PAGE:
My dad always made eggnog, a drink I never liked but I’d drink it anyway just to please him. eggnogI’ve never developed a taste for eggnog for some reason even though I try it occasionally just to see.

With my own family, we established what I consider a somewhat redneckish tradition – Christmas mornings, after we opened our gifts and cleared away the wrapping paper and ribbons, we’d troop down to our local Waffle House for breakfast (it was the only restaurant waffle houseopen on Christmas day). When they were little, my daughter and son always considered that a special treat, I guess because that’s the only time we ate there.

Wishing everyone a very merry Christmas and happy New Year (that is if the zombie apocalypse doesn’t occur on 12/21)!

Visit Christy Tillery French’s Amazon Author page for more information about her novels.

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The Personal Touch by Caitlyn Hunter

Like Christy, I don’t remember many Christmas traditions from our childhood. Yes, I remember the chocolate covered cherries (I still buy a box every Christmas–love those things!) and the eggnog (I agree with Christy on that one!) but other than that…I’ve got nothing.

As for my husband and I, we have only a few traditions and only one that has lasted the 37-year course of our marriage: one special ornament for the tree every year. Some were gifts and some we bought ourselves, but there is always at least one new ornament and in most cases, it’s something that has a special meaning to one or the other of us.

009Take, for example, this ornament. Yes, it’s a model of the shuttle craft from Star Trek. My husband is a big fan of the original series and all the movies spawned from it. Along with the shuttle craft, there are at least seven other replicas of various space vehicles, most of which I have no idea what they are, from Star Trek. This one is different from the others because not only was it the first, it also talks. Seriously, just push the button on the bottom and Spock says “Shuttle craft to Enterprise. Shuttle craft to Enterprise. Spock here. Happy holidays. Live long and prosper.” That ornament is always one of the first to go on our tree.011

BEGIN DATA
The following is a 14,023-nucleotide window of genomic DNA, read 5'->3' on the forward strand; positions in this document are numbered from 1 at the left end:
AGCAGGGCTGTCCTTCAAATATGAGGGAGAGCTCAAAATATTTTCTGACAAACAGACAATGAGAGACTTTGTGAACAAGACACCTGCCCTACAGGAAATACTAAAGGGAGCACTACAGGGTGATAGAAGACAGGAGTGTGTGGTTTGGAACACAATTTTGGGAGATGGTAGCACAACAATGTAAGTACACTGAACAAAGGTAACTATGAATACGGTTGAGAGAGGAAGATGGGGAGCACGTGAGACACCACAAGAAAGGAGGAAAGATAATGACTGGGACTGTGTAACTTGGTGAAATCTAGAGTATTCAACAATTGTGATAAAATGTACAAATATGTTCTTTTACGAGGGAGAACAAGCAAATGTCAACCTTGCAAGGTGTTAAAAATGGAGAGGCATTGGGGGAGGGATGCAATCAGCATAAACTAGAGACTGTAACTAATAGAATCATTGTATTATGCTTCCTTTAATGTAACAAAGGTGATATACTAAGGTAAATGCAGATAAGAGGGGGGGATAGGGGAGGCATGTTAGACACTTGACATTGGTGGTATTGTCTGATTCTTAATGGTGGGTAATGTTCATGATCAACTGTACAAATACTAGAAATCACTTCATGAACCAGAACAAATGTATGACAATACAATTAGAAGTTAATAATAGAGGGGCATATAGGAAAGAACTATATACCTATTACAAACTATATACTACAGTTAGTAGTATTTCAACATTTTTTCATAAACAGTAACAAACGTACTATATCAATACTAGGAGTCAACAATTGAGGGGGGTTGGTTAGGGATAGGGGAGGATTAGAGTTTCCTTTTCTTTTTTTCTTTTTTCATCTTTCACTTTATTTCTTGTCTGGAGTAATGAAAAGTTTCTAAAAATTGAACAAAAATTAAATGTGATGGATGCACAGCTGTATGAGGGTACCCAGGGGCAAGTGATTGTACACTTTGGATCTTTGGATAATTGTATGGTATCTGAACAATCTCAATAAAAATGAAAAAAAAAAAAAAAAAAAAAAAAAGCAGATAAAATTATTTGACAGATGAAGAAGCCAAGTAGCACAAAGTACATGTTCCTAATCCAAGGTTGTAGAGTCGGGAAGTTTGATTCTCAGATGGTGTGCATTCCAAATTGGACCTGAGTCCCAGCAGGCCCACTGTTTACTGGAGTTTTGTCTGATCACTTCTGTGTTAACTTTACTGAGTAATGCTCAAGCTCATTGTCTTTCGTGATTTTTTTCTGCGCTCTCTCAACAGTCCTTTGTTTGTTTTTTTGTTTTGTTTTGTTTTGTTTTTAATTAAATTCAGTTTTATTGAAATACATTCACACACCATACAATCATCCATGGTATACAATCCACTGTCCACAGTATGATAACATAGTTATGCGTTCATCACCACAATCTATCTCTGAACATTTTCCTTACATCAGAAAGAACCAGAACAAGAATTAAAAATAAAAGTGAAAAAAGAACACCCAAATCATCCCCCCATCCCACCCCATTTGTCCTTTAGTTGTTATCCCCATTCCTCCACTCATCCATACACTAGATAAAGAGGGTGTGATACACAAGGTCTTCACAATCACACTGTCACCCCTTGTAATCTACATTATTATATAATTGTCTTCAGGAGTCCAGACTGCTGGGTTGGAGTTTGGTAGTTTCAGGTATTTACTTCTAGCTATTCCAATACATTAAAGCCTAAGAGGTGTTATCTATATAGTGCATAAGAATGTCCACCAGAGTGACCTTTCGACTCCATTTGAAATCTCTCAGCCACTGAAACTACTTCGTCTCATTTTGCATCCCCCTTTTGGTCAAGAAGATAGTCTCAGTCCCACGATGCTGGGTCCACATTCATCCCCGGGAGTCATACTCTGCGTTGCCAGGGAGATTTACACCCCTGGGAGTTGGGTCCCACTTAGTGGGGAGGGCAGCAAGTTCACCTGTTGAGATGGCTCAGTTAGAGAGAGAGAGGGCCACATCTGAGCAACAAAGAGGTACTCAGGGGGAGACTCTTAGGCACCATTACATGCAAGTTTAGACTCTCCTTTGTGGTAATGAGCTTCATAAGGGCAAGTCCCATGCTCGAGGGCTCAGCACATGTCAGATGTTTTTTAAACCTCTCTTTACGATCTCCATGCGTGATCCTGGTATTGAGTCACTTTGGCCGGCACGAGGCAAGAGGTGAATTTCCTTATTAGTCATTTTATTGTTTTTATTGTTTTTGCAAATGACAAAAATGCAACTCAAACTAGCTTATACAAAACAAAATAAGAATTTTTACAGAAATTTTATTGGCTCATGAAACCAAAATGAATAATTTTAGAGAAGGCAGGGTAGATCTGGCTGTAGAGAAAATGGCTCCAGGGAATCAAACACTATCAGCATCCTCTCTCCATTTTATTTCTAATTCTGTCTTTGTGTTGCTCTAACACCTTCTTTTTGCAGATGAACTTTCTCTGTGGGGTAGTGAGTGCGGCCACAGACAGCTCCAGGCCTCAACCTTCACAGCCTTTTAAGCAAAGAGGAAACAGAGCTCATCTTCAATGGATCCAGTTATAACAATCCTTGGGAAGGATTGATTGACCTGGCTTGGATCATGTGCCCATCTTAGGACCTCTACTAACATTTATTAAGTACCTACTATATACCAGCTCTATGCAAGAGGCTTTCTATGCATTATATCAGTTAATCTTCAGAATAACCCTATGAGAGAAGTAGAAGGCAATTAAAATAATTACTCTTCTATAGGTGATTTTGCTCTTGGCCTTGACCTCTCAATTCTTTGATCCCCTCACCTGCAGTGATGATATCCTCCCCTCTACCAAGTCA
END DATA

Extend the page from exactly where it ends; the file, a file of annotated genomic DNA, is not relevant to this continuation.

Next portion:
Along with the Star Trek ornaments, there are also multiple UT football (once a passion of his) ornaments. All in bright, bright orange and all placed in as discreet and hidden place on the tree as I can find. Don’t judge me, bright orange is not a Christmas color!

So for my Scrooge-alicious husband, it’s Star Trek and UT football. For me, it’s many things; snowmen, penguins, polar bears, and Santa Claus. Much more festive and, in my eyes at least, much prettier. One of my favorites is from one of my favorite Christmas movies, It’s a Wonderful 008Life. It has a picture of Jimmy Stewart and Donna Reed on one side and on the other it says, “Every time a bell rings, an angel gets his wings.

But this year, this year is the year of the snowflakes! I’ve always loved snow and always long for a white Christmas (which I never seemed to get until we moved to Maine–it’s almost guaranteed there!) and I always had crocheted snowflakes on the tree, but they were getting a little ragged so this year I replaced them with plastic, glitter-covered ones. So pretty on the tree and much easier to hang. And since the chance of a white Christmas is slim where I live now, it’s a sure-fire way to brighten up my holiday!